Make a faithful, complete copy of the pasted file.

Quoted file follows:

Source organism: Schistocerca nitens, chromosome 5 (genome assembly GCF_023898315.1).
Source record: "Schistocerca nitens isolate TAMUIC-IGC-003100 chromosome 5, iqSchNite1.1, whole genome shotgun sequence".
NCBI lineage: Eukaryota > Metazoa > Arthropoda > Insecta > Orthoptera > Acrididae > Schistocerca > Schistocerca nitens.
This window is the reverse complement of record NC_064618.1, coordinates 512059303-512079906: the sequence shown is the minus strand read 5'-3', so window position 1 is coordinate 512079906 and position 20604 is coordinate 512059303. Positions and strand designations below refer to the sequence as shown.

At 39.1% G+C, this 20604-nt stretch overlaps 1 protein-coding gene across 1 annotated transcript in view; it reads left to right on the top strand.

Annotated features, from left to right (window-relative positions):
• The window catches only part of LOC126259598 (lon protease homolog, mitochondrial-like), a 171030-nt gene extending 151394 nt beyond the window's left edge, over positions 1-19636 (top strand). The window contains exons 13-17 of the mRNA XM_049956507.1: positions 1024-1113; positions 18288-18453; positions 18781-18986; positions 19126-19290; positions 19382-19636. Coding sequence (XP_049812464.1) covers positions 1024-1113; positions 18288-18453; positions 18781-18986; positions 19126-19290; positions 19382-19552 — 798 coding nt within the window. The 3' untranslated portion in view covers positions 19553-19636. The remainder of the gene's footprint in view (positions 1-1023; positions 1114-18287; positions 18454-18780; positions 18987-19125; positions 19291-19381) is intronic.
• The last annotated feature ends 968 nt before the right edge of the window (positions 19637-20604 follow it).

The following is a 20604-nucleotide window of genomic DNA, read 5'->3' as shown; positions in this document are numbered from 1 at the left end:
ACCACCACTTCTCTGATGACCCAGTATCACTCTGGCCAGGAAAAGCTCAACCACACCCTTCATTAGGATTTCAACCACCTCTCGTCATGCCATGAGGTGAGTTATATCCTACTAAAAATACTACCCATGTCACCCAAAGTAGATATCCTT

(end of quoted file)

Source organism: Schistocerca nitens, chromosome 5 (genome assembly GCF_023898315.1).
Source record: "Schistocerca nitens isolate TAMUIC-IGC-003100 chromosome 5, iqSchNite1.1, whole genome shotgun sequence".
NCBI lineage: Eukaryota > Metazoa > Arthropoda > Insecta > Orthoptera > Acrididae > Schistocerca > Schistocerca nitens.
This window is the reverse complement of record NC_064618.1, coordinates 512059303-512079906: the sequence shown is the minus strand read 5'-3', so window position 1 is coordinate 512079906 and position 20604 is coordinate 512059303. Positions and strand designations below refer to the sequence as shown.

At 39.1% G+C, this 20604-nt stretch overlaps 1 protein-coding gene across 1 annotated transcript in view; it reads left to right on the top strand.

Annotated features, from left to right (window-relative positions):
• The window catches only part of LOC126259598 (lon protease homolog, mitochondrial-like), a 171030-nt gene extending 151394 nt beyond the window's left edge, over positions 1-19636 (top strand). The window contains exons 13-17 of the mRNA XM_049956507.1: positions 1024-1113; positions 18288-18453; positions 18781-18986; positions 19126-19290; positions 19382-19636. Coding sequence (XP_049812464.1) covers positions 1024-1113; positions 18288-18453; positions 18781-18986; positions 19126-19290; positions 19382-19552 — 798 coding nt within the window. The 3' untranslated portion in view covers positions 19553-19636. The remainder of the gene's footprint in view (positions 1-1023; positions 1114-18287; positions 18454-18780; positions 18987-19125; positions 19291-19381) is intronic.
• The last annotated feature ends 968 nt before the right edge of the window (positions 19637-20604 follow it).

The following is a 20604-nucleotide window of genomic DNA, read 5'->3' as shown; positions in this document are numbered from 1 at the left end:
ACCACCACTTCTCTGATGACCCAGTATCACTCTGGCCAGGAAAAGCTCAACCACACCCTTCATTAGGATTTCAACCACCTCTCGTCATGCCATGAGGTGAGTTATATCCTACTAAAAATACTACCCATGTCACCCAAAGTAGATATCCTT